BEIJING - Sony Ericsson Corp has fought back from a period of unprofitability and is now looking to forge a unique position among Android phone manufacturers by capitalizing on the entertainment technologies of its parent Sony Corp, said the joint venture's president for China operations.
Magnus Ahlqvist,president of Sony Ericsson China
Now the company is aiming to become the global leader in the Android phone market.
"However, many handset makers can produce Android phones now, so Sony Ericsson needs to make its products more distinctive and introduce differentiation," Ahlqvist said.
Sony Ericsson, a 50-50 Japanese/Swedish venture, achieved profitability in four consecutive quarters last year after it registered losses of 1 billion euros ($1.3 billion) in 2009.
However, the company's 2010 fourth-quarter earnings fell well short of analysts' expectations, which led many to believe that the company should quickly improve its product portfolio to distinguish its goods from other Android phones on the market.
Sony Ericsson enjoys one major advantage over its competitors in its attempts to consolidate its business, according to Ahlqvist. Its parent, Sony, is one of the most cutting-edge operations in the fields of film, music, games and cameras, and that experience could be a boon to its offshoot venture.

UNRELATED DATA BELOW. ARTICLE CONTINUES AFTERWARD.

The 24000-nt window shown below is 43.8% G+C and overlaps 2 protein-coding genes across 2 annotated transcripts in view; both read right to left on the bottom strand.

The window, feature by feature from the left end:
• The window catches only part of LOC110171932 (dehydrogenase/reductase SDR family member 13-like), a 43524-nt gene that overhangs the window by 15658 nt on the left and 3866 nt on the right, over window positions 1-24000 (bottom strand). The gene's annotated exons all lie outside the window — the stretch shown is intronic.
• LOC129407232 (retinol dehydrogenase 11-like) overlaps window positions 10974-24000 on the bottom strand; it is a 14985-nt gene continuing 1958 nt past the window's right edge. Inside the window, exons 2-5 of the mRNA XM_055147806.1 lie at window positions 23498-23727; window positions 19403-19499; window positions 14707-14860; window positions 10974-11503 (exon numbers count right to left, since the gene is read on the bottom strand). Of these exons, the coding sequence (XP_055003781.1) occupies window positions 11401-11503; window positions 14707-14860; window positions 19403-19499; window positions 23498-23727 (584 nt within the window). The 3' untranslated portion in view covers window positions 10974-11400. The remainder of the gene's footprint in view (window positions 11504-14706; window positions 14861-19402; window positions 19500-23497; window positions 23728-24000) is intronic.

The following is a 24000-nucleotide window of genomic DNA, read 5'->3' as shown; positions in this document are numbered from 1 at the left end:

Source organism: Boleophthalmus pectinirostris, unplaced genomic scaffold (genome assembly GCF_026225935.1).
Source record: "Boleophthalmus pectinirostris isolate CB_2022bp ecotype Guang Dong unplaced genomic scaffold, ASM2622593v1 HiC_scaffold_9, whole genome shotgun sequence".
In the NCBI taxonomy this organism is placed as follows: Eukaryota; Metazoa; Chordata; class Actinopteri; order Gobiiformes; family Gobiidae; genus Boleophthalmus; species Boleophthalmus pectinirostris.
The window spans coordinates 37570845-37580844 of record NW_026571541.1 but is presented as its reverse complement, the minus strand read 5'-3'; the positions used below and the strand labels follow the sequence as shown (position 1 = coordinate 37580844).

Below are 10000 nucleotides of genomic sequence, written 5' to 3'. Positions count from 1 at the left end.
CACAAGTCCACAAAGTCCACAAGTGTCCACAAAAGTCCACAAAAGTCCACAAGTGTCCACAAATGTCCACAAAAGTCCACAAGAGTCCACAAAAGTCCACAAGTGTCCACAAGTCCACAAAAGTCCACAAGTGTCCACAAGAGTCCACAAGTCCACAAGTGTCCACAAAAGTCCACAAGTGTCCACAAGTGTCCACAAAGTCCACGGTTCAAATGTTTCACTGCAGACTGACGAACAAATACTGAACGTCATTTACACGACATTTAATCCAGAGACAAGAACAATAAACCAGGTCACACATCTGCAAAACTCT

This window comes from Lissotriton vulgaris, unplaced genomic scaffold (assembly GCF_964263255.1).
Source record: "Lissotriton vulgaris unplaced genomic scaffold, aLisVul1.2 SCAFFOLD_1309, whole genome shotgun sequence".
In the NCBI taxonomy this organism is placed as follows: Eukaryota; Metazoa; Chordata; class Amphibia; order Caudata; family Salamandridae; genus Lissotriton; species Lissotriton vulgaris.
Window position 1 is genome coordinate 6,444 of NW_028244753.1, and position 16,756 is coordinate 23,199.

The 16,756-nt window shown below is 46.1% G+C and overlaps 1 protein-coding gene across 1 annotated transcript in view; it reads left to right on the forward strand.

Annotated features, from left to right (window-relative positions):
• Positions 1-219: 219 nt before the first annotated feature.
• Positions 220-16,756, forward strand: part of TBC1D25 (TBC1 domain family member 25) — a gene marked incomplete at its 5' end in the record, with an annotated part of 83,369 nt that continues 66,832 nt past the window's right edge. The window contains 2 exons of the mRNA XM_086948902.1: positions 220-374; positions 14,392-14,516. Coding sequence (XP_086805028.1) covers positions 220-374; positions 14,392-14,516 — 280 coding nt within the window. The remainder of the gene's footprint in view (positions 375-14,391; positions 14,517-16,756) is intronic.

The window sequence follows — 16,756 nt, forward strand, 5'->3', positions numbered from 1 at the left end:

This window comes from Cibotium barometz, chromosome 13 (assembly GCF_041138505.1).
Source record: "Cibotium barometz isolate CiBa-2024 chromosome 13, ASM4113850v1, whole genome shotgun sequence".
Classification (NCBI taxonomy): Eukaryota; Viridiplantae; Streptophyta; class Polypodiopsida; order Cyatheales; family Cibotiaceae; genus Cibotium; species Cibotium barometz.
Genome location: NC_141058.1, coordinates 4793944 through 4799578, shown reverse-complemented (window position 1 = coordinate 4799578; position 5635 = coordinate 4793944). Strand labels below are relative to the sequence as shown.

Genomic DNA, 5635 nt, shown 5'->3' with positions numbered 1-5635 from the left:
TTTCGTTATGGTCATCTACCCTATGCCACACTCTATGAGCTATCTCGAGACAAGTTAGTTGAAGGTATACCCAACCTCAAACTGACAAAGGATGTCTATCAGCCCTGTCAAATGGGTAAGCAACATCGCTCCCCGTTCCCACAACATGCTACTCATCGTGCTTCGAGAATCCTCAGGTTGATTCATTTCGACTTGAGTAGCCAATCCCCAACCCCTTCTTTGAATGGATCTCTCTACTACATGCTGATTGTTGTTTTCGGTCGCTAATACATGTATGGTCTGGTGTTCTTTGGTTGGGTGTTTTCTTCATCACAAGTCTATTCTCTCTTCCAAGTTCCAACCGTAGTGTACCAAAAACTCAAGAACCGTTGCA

During the Mobile World Congress, held last week in Barcelona, Sony Ericsson launched the hotly awaited Xperia Play, the first Android handset to bring Sony's PlayStation gaming facilities to the mobile world.
The company labeled the product as "truly revolutionary", and said that Xperia Play is an example of the products and services coming into the market that will provide leverage for Sony's entertainment assets.
In addition to integrating Sony's technologies into its Xperia smartphones, Sony Ericsson has established a more ambitious target - to become an indispensable tool in the homes of its customers.
Sony has just launched a television with Google that includes integrated Android software. The company believes that it is probable that customers will have access to the same user interface on their domestic TV screens, computers and telephones, provided that Sony Ericsson ensures that its handsets are perfectly integrated with Sony products, he said. "The connected home is at the heart of our strategy."
About 80 percent of Sony Ericsson's current plans focus on Android, mainly because of its wealth of integrated services and applications. Ahlqvist said Sony Ericsson is no longer working with the Symbian operating system developed by Nokia Corp, but is still looking for opportunities to launch mobile phones using Microsoft Corp's Windows platform.
"We've been the leaders with the Android system in many countries, a fact which provides a head start for future growth," said Ahlqvist.